Yesterday was the sixth anniversary of the sad day in December 2007 when Sandy Widener,Westword
co-founder, was killed in a car crash that also took the life of her husband, John Parr, and their daughter Chase. Only then-seventeen-year-old Katy Parr survived. Every December 22, I find a reminder in my e-mail to go to
, which has an online memorial to the family. But I don't need an electronic reminder to think of them. I think of them every time I go to City Hall, where a conference room is named theParr-Widener Room
. Or in countless spots across the metro area where they made their mark.
The memories always mix the bitter with the sweet -- but this fall, when the Denver Foundation handed out the Parr-Widener Award, created in 2008 to honor the memories of a couple who had a passion for building better communities, the event was definitely more sweet than sad. One reason for that was that Katy Parr, who now lives in Boston, was in attendance. So were Sandy's parents, as well as her sister, Carol, and other members of the extended Widener and Parr families.
"This is a bittersweet occasion," said Denver Foundation president David Miller, in announcing the 2013 award. "We miss Sandy and John, but we celebrate the hundreds of leaders they have cultivated in this community."
And this year's top honor went to a very prominent leader, Denver mayor Michael Hancock, who was an intern at City Hall when he met Sandy -- then a press secretary for Mayor Federico Pena. But at the same time he, like the other interns, was harboring a crush on her, Hancock said, he was learning from John Parr, a key strategist behind the election of Dick Lamm to governor, and then Pena to mayor.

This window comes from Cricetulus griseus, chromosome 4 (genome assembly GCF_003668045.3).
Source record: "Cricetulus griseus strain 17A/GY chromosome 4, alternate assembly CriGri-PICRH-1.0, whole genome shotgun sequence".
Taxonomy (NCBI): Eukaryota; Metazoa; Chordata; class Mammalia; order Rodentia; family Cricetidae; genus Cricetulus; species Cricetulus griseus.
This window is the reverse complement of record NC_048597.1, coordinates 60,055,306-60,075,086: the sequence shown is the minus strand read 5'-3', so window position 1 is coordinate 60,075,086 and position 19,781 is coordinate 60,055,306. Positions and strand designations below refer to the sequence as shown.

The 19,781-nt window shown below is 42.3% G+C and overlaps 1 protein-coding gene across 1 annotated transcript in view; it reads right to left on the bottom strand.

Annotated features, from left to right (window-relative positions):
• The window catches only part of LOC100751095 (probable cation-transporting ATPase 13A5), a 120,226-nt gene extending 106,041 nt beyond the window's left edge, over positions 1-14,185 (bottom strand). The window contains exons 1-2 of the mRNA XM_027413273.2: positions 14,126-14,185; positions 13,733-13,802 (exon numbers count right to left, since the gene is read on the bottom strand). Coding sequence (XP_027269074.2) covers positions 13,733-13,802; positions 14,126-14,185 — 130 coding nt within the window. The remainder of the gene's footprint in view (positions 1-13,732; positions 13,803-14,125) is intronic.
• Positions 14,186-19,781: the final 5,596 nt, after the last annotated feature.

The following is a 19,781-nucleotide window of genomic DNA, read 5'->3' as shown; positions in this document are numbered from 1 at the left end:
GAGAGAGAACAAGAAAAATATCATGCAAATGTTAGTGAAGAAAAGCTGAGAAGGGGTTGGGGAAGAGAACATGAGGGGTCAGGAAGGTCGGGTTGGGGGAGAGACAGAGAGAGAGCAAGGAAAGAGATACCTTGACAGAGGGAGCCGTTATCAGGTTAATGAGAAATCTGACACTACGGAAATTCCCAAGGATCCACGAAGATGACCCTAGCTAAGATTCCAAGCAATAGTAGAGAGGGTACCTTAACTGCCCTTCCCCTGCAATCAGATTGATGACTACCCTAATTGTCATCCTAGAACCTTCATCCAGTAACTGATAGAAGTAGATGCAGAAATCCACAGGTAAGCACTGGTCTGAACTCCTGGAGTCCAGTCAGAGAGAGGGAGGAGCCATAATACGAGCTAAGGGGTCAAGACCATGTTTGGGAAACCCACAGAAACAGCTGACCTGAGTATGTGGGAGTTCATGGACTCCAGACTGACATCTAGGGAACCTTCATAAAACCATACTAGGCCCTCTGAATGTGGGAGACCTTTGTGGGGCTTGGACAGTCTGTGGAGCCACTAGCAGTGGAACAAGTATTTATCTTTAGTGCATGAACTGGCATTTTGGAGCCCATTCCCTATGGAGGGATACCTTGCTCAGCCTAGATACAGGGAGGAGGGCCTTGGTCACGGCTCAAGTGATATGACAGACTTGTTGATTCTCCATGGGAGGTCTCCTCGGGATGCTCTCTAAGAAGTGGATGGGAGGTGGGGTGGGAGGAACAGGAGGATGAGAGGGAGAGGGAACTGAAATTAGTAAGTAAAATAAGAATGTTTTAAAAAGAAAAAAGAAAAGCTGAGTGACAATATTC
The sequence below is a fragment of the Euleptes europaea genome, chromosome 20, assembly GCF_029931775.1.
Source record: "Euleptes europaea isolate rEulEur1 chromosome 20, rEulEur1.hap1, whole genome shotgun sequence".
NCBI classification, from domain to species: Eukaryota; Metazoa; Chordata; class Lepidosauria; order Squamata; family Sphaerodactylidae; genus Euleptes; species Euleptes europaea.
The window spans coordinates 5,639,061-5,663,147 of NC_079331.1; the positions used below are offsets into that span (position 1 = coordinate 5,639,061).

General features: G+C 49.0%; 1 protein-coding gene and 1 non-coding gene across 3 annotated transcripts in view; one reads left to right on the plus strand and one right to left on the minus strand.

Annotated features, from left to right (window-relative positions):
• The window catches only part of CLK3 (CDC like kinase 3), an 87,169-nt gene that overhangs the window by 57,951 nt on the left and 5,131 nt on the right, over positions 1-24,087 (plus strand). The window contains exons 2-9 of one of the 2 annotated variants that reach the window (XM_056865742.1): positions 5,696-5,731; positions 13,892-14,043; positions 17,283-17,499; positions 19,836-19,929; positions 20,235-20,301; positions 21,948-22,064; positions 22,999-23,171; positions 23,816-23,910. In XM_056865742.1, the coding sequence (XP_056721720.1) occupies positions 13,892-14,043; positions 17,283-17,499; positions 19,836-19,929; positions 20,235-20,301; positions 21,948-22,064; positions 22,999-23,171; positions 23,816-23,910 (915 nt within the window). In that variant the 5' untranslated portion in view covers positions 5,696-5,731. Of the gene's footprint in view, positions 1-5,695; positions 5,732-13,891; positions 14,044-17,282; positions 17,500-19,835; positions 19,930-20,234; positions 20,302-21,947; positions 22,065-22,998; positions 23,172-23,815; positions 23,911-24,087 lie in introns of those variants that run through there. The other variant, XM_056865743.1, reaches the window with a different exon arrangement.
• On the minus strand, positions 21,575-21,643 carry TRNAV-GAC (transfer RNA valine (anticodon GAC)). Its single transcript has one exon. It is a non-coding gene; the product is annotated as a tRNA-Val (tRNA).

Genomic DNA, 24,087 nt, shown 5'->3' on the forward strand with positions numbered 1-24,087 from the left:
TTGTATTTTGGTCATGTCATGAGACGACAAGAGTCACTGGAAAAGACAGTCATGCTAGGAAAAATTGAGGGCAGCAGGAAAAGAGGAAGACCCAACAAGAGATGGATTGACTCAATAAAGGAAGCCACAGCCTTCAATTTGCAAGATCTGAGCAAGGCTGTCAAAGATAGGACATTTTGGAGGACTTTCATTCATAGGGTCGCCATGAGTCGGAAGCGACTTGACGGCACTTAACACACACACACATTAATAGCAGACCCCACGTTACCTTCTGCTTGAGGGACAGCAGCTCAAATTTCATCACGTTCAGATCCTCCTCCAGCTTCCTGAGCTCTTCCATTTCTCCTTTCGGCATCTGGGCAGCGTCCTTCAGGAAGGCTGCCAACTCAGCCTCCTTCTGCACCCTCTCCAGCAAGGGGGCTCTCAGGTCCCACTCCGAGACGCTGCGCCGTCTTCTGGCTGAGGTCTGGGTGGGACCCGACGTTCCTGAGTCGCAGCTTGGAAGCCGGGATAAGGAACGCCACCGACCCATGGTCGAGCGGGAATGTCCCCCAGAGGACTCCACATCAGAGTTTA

"Everything I learned about how to be the mayor of Denver, I learned from John Parr," Hancock said in accepting the award. "You start with those that are impacted the most, and work together with everyone in a collaborative manner to find solutions."
In addition to the Parr-Widener Award, that night the Denver Foundation also presented the Swanee Hunt Leadership Awards.
The Swanee Hunt Emerging Leadership Award was presented to Magalie Lerman, co-director of Prax(us), an organization dedicated to ending human trafficking.
And the Swanee Hunt Individual Leadership Award, which usually goes to a single individual, this year went to three working to steer young people away from gangs: Francisco "Cisco" Gallardo, program director of GRASP (Gang Rescue and Support Project), since 2006; Johnnie Williams, who works with Gallardo at GRASP and with him co-founded a unity council; and Ryan Ross, dean of student development and retention at the Community College of Denver and one of the founders of Black Men Giving with a Purpose, a giving circle housed at the Denver Foundation.
Sandy Widener and John Parr would have applauded the choices.
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